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North Dakota Legislative Assembly Then...and Now! - Evolution of Capitol Buildings

Fire and Destruction

Early on Sunday morning, December 28, 1930, the Capitol's janitor heard a loud cracking noise. Looking around, he found nothing, but when he went outside, he saw flames leaping from the Senate Chambers on the fourth floor. Though he called the fire department immediately, the building was too engulfed in flames to be saved. The fire destroyed most of the building except for the two lower floors of the north wing. It is said the fire was started by oily rags in a janitor's closet.

Below is film of the original North Dakota State Capitol burning on December 28, 1930. The video also includes removal of the building's cornerstone, dynamiting of the Capitol ruins, and the signing of a bill by Governor George Shafer to build the new Capitol.

Duration: 10:18

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State Historical Society of North Dakota (10620-9061-1)

Note: This video file is large. Please be patient as the video buffers initially.


During demolition of the old building and reconstruction of the new building, the legislature met in Bismarck's World War Memorial Building and the City Auditorium.

North Dakota's current Capitol was built during the Great Depression.  The state of North Dakota was seeing financial difficulty and had to combine funds from several sources.  As a result, legislators placed a $2 million ($34 million in 2014) limit on funding for the new building.  As additional funding was needed later in the project, half of the original Capitol campus was sold to defray costs of construction.  Workers were paid 30 cents per hour.  After multiple worker strikes, the Capitol grounds were overseen by martial law.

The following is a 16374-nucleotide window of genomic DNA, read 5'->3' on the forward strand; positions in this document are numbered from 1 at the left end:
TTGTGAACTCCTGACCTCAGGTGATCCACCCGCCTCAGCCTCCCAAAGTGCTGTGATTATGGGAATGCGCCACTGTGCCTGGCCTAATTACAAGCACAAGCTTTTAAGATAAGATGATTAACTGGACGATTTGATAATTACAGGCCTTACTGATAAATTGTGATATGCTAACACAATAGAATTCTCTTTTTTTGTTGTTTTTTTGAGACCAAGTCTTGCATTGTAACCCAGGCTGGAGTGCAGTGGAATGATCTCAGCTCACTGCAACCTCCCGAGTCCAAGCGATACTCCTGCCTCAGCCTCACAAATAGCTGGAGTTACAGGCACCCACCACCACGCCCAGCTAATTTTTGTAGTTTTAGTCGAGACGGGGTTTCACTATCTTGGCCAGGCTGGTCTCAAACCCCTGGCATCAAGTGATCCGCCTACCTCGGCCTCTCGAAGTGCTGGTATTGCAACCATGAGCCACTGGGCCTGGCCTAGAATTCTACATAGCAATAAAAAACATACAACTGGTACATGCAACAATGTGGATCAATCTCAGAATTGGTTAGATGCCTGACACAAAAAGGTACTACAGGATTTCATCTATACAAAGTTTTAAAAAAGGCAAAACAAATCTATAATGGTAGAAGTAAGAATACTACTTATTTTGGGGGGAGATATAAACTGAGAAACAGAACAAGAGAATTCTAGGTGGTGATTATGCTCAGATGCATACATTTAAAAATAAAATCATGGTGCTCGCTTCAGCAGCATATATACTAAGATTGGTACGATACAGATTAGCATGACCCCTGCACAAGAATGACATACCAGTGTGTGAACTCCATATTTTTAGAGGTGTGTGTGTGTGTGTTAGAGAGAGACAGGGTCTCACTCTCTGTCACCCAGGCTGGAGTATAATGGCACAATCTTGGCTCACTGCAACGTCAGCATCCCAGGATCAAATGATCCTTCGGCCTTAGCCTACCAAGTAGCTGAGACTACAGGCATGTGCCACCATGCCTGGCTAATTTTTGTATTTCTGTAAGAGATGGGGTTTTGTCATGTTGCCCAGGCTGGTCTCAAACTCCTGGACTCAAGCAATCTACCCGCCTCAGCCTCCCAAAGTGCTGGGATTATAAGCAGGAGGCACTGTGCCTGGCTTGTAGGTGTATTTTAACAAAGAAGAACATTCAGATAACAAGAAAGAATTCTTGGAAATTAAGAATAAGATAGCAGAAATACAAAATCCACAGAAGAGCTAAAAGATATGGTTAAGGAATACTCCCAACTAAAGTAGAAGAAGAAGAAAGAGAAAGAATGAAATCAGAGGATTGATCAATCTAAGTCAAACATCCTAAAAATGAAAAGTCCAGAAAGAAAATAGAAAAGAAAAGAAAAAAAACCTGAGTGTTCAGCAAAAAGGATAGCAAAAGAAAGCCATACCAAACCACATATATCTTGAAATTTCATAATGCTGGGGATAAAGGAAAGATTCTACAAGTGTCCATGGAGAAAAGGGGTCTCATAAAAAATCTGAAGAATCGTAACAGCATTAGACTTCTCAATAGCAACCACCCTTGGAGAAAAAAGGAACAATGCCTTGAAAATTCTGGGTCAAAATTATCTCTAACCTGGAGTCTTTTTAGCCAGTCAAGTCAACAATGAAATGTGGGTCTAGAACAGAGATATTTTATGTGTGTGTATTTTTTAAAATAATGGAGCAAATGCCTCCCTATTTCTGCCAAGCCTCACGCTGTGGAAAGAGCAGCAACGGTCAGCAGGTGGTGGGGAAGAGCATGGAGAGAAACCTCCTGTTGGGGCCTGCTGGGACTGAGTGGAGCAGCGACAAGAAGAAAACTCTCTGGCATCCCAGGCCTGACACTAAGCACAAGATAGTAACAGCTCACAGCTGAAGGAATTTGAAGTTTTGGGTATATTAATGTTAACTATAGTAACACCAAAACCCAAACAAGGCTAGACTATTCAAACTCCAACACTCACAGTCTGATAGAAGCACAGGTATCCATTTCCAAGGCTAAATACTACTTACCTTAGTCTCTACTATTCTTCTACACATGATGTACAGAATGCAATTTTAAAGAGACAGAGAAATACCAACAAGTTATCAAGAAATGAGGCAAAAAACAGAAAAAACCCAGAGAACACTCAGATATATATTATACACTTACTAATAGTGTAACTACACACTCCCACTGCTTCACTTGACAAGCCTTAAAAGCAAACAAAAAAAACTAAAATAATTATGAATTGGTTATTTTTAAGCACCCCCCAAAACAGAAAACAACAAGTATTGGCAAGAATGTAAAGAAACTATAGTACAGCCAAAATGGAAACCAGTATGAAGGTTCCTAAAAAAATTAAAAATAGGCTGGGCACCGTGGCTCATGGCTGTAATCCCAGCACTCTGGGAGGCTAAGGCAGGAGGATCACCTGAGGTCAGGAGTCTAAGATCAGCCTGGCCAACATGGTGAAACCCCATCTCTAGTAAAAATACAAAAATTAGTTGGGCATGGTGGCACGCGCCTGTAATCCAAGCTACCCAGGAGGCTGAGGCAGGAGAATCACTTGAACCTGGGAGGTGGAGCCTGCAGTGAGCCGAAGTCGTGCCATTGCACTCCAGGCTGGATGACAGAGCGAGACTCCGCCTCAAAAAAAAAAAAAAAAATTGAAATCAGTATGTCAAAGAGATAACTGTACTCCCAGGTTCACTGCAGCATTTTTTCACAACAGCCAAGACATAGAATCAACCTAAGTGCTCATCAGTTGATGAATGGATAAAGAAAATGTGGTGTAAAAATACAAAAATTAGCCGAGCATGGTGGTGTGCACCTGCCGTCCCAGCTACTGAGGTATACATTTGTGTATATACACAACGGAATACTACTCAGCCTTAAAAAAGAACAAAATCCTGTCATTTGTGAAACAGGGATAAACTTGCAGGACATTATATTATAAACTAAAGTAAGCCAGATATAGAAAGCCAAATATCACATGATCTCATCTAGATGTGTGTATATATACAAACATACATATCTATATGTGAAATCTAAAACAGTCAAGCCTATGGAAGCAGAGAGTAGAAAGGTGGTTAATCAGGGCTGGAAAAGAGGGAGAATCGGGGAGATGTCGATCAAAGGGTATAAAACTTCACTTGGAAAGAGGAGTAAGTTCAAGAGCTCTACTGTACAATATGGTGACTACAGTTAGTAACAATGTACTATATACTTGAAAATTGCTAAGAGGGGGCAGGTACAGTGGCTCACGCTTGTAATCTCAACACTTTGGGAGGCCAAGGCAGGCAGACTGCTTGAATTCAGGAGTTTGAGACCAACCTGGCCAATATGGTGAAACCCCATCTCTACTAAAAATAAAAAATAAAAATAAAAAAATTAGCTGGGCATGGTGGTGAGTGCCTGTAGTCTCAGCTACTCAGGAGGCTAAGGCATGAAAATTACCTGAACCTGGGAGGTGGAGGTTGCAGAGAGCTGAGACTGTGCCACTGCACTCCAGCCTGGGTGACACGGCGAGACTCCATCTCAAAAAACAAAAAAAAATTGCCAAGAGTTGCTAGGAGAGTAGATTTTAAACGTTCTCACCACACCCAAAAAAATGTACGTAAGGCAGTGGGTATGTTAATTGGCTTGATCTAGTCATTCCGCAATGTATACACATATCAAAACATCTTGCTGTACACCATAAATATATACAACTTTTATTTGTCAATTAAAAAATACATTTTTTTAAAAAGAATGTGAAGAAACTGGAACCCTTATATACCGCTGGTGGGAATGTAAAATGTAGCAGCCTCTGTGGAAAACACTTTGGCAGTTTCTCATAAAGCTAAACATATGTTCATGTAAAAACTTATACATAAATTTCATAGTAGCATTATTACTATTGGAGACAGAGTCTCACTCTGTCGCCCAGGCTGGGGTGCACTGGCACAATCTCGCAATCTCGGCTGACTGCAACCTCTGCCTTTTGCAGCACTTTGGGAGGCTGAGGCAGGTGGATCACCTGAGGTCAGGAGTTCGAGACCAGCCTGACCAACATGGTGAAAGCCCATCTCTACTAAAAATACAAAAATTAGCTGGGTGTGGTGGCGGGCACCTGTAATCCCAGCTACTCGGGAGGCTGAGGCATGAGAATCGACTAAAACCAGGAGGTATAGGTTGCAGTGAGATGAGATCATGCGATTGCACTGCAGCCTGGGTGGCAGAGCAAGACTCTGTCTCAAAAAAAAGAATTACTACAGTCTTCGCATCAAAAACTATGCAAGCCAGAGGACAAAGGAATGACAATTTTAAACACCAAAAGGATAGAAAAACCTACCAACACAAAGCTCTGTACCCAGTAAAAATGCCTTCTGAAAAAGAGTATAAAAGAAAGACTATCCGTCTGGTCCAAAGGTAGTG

Architects chose a modern and Art Deco theme focusing on geometric shapes.  This allowed opportunities to inexpensively decorate.  In an effort to save money, it was decided that only the legislative wing and lower two floors of the tower would express these themes.  The 19-story Capitol tower is 242 feet.  The outside dimensions of the tower measure 95 feet by 95 feet.  The legislative wing consists of 3 stories, and is attached to the tower by Memorial Hall. It is the tallest building in North Dakota and is known as the "Skyscraper on the Prairie."

It was expected the building would offer plenty of office space for years to come.  By 1955 state government was outgrowing the building. The State Office Building was built, and the judicial wing has since been added.  Today space is still limited and many agencies are located in office buildings throughout Bismarck.

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Photos courtesy of the State Historical Society and the Legislative Council